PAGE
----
With a new set of sanitation procedures and health strategies, several of Indagare’s favorite U.S. properties have recently reopened for summer holidays, including the Ritz Carlton Dorado Beach in Puerto Rico, Blackberry Farm in Tennessee and Amangiri and Amangani in Utah and Wyoming. Following suit, many others are slated to launch phased reopenings over the next few months—beginning with Ocean House in Rhode Island, the Four Seasons Surf Club in Miami, the Ranch at Rock Creek in Montana and Parrot Cay in Turks & Caicos, which all reopened on June 1. Here are some of the most widespread changes that these properties are making to ensure that their guests remain healthy and safe, this summer and beyond.

Reduced Occupancies

Most hotels—including Troutbeck in upstate New York (opened June 5), Amangani in Wyoming (opened June 1), the Lodge at Blue Sky in Utah (also June 1) and Rosewood Miramar Beach in California (now open for essential travel only)—are reopening with a reduced capacity, generally with an occupancy rate of 50 percent or less, to ensure that all social-distancing protocols may be safely and easily followed.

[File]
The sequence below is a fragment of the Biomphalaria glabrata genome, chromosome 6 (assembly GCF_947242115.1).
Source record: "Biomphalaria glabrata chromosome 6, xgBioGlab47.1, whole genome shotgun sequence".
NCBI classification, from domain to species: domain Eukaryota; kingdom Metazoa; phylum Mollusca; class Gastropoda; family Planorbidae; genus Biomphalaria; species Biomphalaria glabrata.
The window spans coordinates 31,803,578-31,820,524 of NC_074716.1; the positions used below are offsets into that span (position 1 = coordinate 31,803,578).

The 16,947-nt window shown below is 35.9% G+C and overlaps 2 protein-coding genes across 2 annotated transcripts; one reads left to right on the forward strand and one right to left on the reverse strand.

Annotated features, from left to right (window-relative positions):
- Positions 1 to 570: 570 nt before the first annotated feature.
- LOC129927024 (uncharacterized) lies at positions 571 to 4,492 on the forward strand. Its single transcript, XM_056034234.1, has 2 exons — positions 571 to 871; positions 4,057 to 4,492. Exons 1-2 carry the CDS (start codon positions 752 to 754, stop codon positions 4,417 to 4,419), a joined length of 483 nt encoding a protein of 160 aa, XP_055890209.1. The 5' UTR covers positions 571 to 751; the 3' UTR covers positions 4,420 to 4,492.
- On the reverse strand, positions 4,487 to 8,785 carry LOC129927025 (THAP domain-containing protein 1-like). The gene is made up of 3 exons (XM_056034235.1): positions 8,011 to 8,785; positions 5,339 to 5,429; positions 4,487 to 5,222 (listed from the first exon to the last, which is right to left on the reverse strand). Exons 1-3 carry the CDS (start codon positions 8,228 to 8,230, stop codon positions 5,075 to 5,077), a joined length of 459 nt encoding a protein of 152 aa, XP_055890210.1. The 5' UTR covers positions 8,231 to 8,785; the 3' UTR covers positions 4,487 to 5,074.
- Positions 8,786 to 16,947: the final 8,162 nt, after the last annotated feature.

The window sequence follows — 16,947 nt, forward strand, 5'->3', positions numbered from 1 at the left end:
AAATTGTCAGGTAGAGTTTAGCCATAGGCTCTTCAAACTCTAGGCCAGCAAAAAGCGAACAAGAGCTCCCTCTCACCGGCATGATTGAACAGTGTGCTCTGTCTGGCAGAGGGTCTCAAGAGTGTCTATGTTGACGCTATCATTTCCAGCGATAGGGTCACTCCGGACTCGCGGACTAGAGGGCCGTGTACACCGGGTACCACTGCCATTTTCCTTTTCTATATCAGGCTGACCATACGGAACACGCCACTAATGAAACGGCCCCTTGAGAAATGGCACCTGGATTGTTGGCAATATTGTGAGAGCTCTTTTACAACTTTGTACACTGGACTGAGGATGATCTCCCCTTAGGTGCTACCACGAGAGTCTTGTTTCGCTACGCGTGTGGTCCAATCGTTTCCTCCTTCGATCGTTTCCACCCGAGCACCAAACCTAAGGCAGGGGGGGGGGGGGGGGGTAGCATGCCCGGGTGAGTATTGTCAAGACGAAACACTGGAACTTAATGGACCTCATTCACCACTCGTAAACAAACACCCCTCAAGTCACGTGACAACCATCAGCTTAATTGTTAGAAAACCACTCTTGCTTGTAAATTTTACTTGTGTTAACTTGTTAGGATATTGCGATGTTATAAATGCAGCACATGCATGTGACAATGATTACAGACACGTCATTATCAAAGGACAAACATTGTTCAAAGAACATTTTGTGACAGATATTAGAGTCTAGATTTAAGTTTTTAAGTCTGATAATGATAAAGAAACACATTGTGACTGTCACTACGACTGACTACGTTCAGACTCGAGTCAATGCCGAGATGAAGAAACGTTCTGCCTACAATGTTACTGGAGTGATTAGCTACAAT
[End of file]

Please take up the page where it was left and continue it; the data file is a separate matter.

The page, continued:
Booking Private Villas and Other Freestanding Accommodations

Properties with isolated accommodation options like cottages, bungalows, cabins and villas are taking advantage of their setup to welcome privatized getaways that nearly eliminate any contact with other guests. A few of our favorite properties that are currently offering such experiences include Blackberry Mountain in Tennessee, Valley Rock Inn in Sloatsburg, New York, the Ranch at Rock Creek in Montana and Sea Island in Georgia, all of which are now open.

Similarly, certain properties, like Dunton River Camp in Colorado (now open) and Tordrillo Mountain Lodge in Alaska (open July 15), and The Point (open June 25) will be available exclusively for full-property takeovers. 

New Sanitation Procedures